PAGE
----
Required limits of accuracy

It also makes sense at an intuitive level to accept that the larger the size of the sample the more accurate the results are likely to be as a predictor of population values. Once again, the statistical formula of sampling theory makes it possible to quantify this relationship. The relationship is inverse and square. That piece of statistical jargon simply says that to double the accuracy in the results (i.e. to halve the allowable range in the limits of accuracy) it would be necessary to multiply the size of the sample by 4. In the example above, if the sample of 400 respondents indicated that at the 95% level of confidence 28% of all households had a separate freezer within limits of accuracy of 10%, this would indicate between 25.2 and 30.8% of all homes have separate freezers. For greater precision the limits of accuracy must be reduced. To halve this to +5 or - 5% (i.e. between 26.6 and 29.4%) a sample size of 1600 would be required.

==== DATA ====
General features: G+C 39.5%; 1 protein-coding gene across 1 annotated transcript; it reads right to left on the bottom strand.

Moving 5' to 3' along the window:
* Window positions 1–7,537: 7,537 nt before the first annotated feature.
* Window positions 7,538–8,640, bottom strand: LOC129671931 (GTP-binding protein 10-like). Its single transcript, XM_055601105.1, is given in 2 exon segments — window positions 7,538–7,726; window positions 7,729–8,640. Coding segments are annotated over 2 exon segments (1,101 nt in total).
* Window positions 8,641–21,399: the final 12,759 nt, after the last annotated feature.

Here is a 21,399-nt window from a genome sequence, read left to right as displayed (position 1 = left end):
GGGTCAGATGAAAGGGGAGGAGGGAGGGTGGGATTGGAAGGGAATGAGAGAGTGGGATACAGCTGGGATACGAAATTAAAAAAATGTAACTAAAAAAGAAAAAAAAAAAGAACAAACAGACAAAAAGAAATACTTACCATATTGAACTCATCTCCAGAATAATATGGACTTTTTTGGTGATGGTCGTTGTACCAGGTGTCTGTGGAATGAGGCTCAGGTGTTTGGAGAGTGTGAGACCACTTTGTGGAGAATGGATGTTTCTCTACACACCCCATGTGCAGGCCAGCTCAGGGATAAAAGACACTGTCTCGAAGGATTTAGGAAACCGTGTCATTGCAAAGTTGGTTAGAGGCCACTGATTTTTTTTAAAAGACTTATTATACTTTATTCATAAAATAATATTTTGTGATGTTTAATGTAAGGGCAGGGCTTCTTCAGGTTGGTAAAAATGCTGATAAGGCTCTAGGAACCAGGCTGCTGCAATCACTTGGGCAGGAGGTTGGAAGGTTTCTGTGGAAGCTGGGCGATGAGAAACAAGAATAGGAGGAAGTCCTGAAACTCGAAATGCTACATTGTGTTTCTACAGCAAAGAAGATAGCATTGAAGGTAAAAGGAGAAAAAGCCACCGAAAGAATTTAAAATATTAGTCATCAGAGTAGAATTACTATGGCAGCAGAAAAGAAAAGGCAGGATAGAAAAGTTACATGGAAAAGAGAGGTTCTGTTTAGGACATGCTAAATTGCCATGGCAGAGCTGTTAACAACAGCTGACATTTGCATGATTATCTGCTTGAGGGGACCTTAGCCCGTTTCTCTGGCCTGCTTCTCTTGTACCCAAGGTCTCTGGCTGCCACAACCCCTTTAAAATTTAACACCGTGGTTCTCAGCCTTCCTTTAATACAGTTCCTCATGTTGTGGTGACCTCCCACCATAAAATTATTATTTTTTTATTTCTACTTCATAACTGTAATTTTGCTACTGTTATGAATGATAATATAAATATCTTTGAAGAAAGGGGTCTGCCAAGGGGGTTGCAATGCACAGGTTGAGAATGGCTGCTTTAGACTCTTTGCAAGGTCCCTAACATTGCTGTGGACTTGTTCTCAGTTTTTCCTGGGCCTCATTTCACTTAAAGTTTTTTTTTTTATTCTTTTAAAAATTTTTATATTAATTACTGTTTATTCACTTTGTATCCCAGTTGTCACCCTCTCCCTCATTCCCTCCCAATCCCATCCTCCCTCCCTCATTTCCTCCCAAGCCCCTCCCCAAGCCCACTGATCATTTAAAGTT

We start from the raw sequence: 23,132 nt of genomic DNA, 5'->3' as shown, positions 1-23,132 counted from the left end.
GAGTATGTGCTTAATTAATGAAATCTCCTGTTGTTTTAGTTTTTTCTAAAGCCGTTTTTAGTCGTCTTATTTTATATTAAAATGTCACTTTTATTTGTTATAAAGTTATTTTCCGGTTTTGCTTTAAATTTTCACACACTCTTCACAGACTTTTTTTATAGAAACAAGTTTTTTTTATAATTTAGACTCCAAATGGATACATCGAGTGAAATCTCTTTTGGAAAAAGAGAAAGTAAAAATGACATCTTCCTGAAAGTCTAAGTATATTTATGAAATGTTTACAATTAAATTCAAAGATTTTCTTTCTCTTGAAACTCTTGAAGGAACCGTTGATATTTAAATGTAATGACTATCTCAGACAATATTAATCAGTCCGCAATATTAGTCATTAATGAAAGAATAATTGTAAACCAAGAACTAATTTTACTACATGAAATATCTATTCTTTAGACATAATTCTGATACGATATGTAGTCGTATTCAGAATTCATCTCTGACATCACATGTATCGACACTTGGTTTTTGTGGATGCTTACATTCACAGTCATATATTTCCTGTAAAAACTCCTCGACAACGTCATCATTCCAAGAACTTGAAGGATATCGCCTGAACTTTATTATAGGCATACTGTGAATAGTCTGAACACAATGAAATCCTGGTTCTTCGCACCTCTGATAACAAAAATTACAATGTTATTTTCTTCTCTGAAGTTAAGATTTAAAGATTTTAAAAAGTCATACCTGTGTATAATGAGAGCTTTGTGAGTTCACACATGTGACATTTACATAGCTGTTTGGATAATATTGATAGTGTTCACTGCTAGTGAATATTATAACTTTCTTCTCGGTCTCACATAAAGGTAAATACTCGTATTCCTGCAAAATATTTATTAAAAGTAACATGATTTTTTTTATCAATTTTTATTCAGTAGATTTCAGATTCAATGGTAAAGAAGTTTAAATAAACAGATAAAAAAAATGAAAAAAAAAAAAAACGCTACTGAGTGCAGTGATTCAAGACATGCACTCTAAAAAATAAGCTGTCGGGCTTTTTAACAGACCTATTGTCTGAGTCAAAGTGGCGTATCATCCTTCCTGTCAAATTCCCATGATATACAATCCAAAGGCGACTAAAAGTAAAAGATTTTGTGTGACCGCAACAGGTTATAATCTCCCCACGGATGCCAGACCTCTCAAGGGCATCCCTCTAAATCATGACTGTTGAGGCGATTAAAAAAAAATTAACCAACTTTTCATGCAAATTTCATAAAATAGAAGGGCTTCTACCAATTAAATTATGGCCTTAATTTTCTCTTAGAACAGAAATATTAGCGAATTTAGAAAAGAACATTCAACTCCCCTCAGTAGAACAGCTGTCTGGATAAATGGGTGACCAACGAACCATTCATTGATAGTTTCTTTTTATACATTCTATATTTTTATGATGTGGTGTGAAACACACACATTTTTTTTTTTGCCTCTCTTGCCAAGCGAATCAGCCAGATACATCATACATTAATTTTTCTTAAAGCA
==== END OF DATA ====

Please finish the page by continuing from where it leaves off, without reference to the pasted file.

To summarize, then, sampling theory indicates that in random samples three factors should be taken into account in deciding the size of the sample: variability in the population, the level of confidence wanted in the results, and the limits of accuracy acceptable to the decision maker. All of these can be decided before the survey takes place, and the sample size calculated to meet the requirements for confidence and accuracy in the results.

However, three further factors need to be considered before the size of sample can be determined, as follows.

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